Rural round-up

12/12/2013

Audacious goal on South Canterbury demo farm:

Beef + Lamb New Zealand’s demonstration farm programme is about testing new and exciting ideas within a real farm context. So, when Andrea and Warren Leslie from South Canterbury were invited to join the programme, they were challenged to share their ultimate on-farm goals during an initial workshop of demonstration farmers. Warren says he made the mistake of standing up first.

“I said ‘I want to lamb 200 per cent’ and people said that’s not such a big deal. Then I added ‘without any triplets or singles’.” That quietened them. He wasn’t finished. The cattle goal was more challenging again: “We breed Murray Greys and sell a lot of bulls into the dairy industry. Wouldn’t it be great if 75 per cent of our progeny were male? I’m just putting it out there, to get the discussion going.” . . .

Fonterra farmgate milk price mixed blessing:

Farmers will have split views on Fonterra Cooperative Group confirming the farmgate milk forecast at $8.30 per kilogram of milksolids (kg/MS). While they will be pleased with that confirmation they will be less pleased to see the dividend forecast being cut by two-thirds to ten cents per share.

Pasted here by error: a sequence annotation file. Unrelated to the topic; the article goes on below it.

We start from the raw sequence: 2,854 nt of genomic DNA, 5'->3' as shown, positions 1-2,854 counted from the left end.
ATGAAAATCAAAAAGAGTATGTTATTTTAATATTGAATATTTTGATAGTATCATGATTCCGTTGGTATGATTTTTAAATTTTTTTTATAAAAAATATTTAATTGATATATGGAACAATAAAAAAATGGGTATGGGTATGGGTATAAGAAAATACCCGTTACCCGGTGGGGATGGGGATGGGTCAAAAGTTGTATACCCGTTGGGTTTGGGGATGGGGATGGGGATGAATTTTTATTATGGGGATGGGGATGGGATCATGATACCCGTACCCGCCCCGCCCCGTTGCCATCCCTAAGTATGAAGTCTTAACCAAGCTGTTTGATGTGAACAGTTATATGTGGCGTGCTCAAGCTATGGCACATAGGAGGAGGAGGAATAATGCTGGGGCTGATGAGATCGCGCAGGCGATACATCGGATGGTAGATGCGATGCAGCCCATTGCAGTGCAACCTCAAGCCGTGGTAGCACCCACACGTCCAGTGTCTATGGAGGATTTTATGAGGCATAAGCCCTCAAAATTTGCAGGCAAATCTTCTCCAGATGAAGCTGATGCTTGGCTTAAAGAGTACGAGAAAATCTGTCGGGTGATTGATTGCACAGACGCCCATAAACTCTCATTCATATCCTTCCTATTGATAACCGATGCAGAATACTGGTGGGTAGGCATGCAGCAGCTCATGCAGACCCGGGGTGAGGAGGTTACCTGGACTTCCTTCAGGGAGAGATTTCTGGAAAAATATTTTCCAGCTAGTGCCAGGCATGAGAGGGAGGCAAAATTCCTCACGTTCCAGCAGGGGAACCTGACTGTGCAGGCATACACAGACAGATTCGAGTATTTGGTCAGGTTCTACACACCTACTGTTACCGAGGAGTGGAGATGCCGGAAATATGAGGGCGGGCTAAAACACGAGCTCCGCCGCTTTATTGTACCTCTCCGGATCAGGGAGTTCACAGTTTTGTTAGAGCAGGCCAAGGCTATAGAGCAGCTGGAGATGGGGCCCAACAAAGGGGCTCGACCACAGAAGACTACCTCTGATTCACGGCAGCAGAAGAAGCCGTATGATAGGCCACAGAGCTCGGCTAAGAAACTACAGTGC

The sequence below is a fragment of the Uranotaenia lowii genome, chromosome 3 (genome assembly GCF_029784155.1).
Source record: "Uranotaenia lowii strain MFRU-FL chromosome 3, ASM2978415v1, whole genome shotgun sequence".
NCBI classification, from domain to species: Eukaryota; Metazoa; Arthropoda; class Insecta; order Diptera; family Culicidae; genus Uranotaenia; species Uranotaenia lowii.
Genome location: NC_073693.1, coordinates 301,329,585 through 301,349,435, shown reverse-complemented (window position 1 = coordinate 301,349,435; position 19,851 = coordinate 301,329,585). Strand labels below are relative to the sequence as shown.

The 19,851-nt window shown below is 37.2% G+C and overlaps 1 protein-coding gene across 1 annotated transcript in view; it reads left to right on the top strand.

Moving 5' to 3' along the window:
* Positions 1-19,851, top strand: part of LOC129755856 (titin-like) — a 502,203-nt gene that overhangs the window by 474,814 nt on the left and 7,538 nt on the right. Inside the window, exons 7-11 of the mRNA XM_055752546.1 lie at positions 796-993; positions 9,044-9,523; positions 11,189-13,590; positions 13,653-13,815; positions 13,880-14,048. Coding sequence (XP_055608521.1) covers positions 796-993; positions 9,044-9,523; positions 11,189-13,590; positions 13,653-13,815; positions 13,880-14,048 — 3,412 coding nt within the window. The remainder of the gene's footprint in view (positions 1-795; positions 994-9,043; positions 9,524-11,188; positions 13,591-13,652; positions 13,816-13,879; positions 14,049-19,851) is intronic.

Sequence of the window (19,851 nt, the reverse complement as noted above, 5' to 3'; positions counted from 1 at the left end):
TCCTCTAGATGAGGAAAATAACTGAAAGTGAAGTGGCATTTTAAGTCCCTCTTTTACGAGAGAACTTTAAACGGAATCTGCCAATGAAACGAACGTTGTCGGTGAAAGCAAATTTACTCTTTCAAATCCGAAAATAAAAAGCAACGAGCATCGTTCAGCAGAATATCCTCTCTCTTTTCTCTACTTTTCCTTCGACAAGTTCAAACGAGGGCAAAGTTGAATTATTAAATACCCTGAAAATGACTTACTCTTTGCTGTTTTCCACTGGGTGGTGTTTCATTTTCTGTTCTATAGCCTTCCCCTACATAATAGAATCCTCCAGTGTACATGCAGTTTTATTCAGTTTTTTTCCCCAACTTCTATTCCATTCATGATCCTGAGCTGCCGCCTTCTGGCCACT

“The dividend is a direct marker to the financial performance of Fonterra as a company,” says Willy Leferink, Federated Farmers Dairy chairperson.

“Farmers will be happy to see the milk price confirmed but since 85 percent of the dividend payout goes to farmer-shareholders, they will have mixed feelings since it’s a 22 cents per share haircut.

“But knowing what my farms have produced in the season to date, it’s no surprise to find that Fonterra has been pushed to process what our farms have produced. . . .

Synlait Milk flags faster growth in 2014 as Fonterra cuts guidance – Paul McBeth:

(BusinessDesk) – Synlait Milk, the milk processor which joined the NZX in July, says earnings will beat guidance next year on cheaper raw milk prices and growing demand for its products. That contrasts with Fonterra Cooperative Group, which today slashed its guidance in the face of a margin squeeze.

International demand is favouring Synlait’s milk powder and anhydrous milk fat products, while recent announcements mean the season’s milk price won’t be as high as expected, the company said in a statement. Because of that, Synlait said first-half and annual earnings will probably beat forecasts in 2014. It predicted profit of $19.6 million on sales of $524 million in its prospectus.

“We now expect the company will benefit from both earnings growth in our value added categories, a favourable product mix, and lower than expected milk prices,” chief executive John Penno said. “This is likely to mean Synlait’s earnings for the half and full FY14 will be ahead of forecast.” . . .